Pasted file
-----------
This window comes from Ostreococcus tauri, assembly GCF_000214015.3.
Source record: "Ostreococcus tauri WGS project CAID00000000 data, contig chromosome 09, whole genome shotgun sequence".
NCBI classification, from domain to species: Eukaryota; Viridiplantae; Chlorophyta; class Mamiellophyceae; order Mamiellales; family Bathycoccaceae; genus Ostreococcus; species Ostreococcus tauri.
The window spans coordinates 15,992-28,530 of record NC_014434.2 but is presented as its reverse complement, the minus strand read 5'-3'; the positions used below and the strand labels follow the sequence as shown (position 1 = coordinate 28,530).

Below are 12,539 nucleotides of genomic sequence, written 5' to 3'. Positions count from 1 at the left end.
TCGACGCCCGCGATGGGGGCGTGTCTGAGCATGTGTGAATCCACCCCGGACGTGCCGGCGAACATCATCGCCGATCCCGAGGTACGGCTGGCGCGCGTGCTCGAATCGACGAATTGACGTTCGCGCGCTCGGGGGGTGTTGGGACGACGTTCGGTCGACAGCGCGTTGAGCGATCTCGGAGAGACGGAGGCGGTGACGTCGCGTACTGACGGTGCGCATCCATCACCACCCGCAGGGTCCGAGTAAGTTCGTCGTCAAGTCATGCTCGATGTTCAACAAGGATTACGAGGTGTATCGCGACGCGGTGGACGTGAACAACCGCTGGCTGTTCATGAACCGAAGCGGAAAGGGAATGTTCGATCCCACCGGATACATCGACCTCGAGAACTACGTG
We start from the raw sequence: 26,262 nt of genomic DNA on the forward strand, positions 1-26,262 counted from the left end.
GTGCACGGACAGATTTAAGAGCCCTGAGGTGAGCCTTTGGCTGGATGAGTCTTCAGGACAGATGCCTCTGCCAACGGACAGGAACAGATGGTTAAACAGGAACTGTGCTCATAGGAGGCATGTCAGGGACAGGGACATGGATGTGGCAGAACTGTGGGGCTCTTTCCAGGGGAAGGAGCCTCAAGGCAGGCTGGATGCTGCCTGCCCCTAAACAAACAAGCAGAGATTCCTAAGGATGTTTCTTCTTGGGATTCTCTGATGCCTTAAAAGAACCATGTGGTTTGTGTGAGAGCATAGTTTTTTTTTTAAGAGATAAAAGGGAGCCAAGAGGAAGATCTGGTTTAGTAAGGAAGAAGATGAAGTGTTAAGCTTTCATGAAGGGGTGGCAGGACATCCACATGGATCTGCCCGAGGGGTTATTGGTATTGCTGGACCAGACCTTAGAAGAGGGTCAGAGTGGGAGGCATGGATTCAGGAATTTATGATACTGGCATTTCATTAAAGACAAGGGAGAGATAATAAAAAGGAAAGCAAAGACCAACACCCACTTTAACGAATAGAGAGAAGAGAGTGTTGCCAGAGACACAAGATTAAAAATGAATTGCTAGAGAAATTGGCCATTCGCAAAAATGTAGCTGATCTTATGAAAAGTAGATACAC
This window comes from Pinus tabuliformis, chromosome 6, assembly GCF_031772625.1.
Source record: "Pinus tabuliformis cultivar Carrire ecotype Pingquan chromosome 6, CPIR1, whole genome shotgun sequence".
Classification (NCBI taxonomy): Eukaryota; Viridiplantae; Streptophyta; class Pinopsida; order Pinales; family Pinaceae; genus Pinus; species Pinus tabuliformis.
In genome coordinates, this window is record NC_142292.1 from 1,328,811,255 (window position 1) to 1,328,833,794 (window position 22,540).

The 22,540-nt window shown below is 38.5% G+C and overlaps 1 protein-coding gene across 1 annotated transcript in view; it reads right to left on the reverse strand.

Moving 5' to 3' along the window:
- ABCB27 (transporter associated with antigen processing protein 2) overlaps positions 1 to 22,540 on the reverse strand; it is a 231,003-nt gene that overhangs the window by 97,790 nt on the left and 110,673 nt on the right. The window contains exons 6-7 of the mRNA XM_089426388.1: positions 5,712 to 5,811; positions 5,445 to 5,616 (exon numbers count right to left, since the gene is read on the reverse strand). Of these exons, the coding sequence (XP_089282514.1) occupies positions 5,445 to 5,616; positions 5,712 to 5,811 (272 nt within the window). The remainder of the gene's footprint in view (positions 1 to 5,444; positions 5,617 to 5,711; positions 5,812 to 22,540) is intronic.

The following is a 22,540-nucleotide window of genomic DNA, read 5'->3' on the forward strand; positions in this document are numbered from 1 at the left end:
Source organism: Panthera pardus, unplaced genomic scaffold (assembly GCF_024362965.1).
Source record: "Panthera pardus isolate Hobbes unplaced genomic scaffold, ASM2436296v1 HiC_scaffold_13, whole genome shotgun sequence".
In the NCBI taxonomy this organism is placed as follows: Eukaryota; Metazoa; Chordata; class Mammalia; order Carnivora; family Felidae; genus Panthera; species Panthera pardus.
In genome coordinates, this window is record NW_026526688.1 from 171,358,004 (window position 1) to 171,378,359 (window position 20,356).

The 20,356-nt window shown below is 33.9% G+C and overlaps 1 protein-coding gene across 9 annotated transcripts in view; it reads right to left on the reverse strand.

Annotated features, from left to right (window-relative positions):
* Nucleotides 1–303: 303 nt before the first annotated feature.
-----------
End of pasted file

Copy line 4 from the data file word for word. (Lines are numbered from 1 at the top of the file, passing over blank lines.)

The window spans coordinates 15,992-28,530 of record NC_014434.2 but is presented as its reverse complement, the minus strand read 5'-3'; the positions used below and the strand labels follow the sequence as shown (position 1 = coordinate 28,530).